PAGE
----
By: Daniel P’Lopez
Academy award winner, Matt Damon, stars in Stillwater, a new offbeat thriller titled after the small rural town in Oklahoma, where his character, Bill Baker is a recovering alcoholic, ex-con, born again Christian who struggles to find work and redemption from those who have given up on him.
Bill’s estranged daughter, Allison is in a French prison, convicted of murdering her formal lover, Lily. Allison, played by Abigail Breslin (Little Miss Sunshine), has been imprisoned for five years already, but the former exchange student still claims her innocence. Bill gathers his things and the little money he has to fly to Marseille to not only see Allison, but is determined to get her out and bring her home once he discovers that a young man at a bar bragged to another University student about killing Allison’s lover.
The plot is peculiarly similar to the true-life story of Amanda Knox, the American exchange student convicted of murdering her roommate in 2007, but released four years later after it’s determined that Knox has been falsely accused of the grisly homicide.
In Marseilles, at a cheap Best Western Hotel, Bill befriends a little girl, Maya, brilliantly played by Lilou Siauvaud, and her mother Virginie (Camille Cottin) that occupy the room next to his. Although Bill and Virginie’s first encounter is not love at first site, the aspiring, French actress eventually takes a liking to Bill and helps him search for a man who Allison says is the rightful killer.
Through some amateur detective work from Virginie, Bill obtains Twitter photos of the accused man, which leads him to snooping around a dangerous section of Marseilles in search of the suspect. His naïve gumshoe questioning eventually lands him in the hospital after a gang brutally beats him up. Ironically, Allison tells her heroic dad he’s “fucked up again” because she initially wanted the court to reopen the investigation concerning the elusive murder suspect. Undeterred, Bill stays on in Marseilles, doing handyman work around Virginie’s apartment and gets constructions jobs through her landlord. Eventually, a loving family relationship evolves between Bill, Virginie and Maya.
As Allison’s release date draws closer, she is allowed a “pass” to be with family for a day. She’s still unable to forgive her father for his past transgressions, and seems unappreciative of what he is doing for her. She claims “life is brutal,” referring to prison and Stillwater, where she lost her mom to suicide. Allison tells Virginie that Bill is basically a “fuck up,” but Virginie sees a reformed man who is kind and loving to her and Maya.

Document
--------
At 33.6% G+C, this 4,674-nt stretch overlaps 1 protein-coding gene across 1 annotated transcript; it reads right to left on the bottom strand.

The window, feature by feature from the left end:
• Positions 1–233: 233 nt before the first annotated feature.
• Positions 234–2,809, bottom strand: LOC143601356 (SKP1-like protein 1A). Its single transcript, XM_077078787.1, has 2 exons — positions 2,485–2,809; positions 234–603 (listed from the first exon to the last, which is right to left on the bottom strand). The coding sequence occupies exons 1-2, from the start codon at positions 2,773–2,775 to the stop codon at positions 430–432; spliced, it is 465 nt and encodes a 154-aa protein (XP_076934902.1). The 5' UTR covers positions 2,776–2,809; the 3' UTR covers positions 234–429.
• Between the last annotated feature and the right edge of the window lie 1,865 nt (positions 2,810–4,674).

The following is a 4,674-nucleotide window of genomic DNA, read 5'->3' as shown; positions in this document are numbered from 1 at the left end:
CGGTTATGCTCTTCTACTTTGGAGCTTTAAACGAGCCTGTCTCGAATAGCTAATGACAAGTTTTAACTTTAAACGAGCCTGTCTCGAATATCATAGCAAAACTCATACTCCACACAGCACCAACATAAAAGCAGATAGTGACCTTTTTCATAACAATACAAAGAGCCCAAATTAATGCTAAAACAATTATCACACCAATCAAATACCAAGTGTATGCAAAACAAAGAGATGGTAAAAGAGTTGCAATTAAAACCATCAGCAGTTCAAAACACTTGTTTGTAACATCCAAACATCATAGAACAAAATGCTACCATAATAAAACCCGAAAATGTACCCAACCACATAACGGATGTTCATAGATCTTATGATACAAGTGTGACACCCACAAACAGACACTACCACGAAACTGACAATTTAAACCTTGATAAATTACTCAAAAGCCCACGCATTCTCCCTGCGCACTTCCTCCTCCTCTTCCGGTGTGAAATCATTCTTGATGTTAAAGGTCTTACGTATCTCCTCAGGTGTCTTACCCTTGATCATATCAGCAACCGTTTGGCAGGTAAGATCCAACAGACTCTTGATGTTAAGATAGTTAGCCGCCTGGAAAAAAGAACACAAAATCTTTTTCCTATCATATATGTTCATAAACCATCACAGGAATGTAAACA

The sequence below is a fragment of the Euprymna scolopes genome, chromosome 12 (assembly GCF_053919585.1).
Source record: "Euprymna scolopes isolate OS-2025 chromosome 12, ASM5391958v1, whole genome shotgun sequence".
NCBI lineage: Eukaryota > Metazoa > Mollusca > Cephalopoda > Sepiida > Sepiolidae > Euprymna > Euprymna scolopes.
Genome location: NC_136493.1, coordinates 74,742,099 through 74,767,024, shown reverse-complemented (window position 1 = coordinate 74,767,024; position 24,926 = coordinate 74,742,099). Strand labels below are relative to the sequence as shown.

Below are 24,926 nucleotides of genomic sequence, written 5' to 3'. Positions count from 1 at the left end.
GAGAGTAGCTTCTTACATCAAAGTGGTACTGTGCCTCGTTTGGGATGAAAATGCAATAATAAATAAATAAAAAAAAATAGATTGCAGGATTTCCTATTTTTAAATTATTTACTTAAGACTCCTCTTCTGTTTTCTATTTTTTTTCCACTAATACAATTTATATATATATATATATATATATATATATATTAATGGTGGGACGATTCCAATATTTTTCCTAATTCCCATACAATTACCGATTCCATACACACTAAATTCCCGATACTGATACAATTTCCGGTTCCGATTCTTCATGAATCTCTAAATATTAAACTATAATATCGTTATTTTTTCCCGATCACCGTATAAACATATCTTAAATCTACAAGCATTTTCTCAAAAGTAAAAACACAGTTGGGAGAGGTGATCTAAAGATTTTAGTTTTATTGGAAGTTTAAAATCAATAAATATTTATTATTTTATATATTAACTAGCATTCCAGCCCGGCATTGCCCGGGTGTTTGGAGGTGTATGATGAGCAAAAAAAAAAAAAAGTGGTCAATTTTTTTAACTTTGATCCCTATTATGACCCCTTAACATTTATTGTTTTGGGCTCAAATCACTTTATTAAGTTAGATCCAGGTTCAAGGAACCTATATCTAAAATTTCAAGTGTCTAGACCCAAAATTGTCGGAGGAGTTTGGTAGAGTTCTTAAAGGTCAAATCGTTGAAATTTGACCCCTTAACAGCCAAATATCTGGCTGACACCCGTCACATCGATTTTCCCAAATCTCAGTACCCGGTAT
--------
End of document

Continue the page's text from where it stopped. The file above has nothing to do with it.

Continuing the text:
Damon’s performance is transcendental as the reticent roughneck Southerner who’s been beaten down by the bad choices he’s made in life. At the Cannes’s Film Festival, the audience gave Damon a five-minute standing ovation for his tour de force role that will earn him an Oscar nomination, if not the win. His stoic character carries the weight of a man who has faced and conquered his demons and now seeks to make amends with a daughter he has neglected most of her life. It’s not what Damon says that makes his character so compelling to watch; it’s what he doesn’t say, which makes his performance so authentic.
He’s not an over the top hick who preaches about salvation in Jesus or Trump, but his glaring eyes reveal the prejudices he still carries with him to Marseilles, a city of many dark skinned immigrants and Muslims. His stubborn disdain for the city vibrates off the screen. At one point, a coworker asks if he voted for Trump. Damon responds that he voted for nobody – he’s an ex-con, he can’t vote. He’s a man in limbo.
When he prays, he’s a humble soul who seems to be begging for one more shot to prove his humanity. The love he fosters for Maya and Virginie become that last shot, the replacement family he lost in Stillwater, but he jeopardizes that love when he accidentally runs into the murder suspect. His vigilante tactics to clear his daughter’s name puts Viginie and her daughter in danger, as well as risking his own freedom. It’s as if he’s caught in a karmic loop. Life is indeed brutal for Bill Baker as the murder suspect’s forced confession casts a shadow of doubt on Alison’s dubious involvement in Lily’s murder.
Stillwater In Theaters Now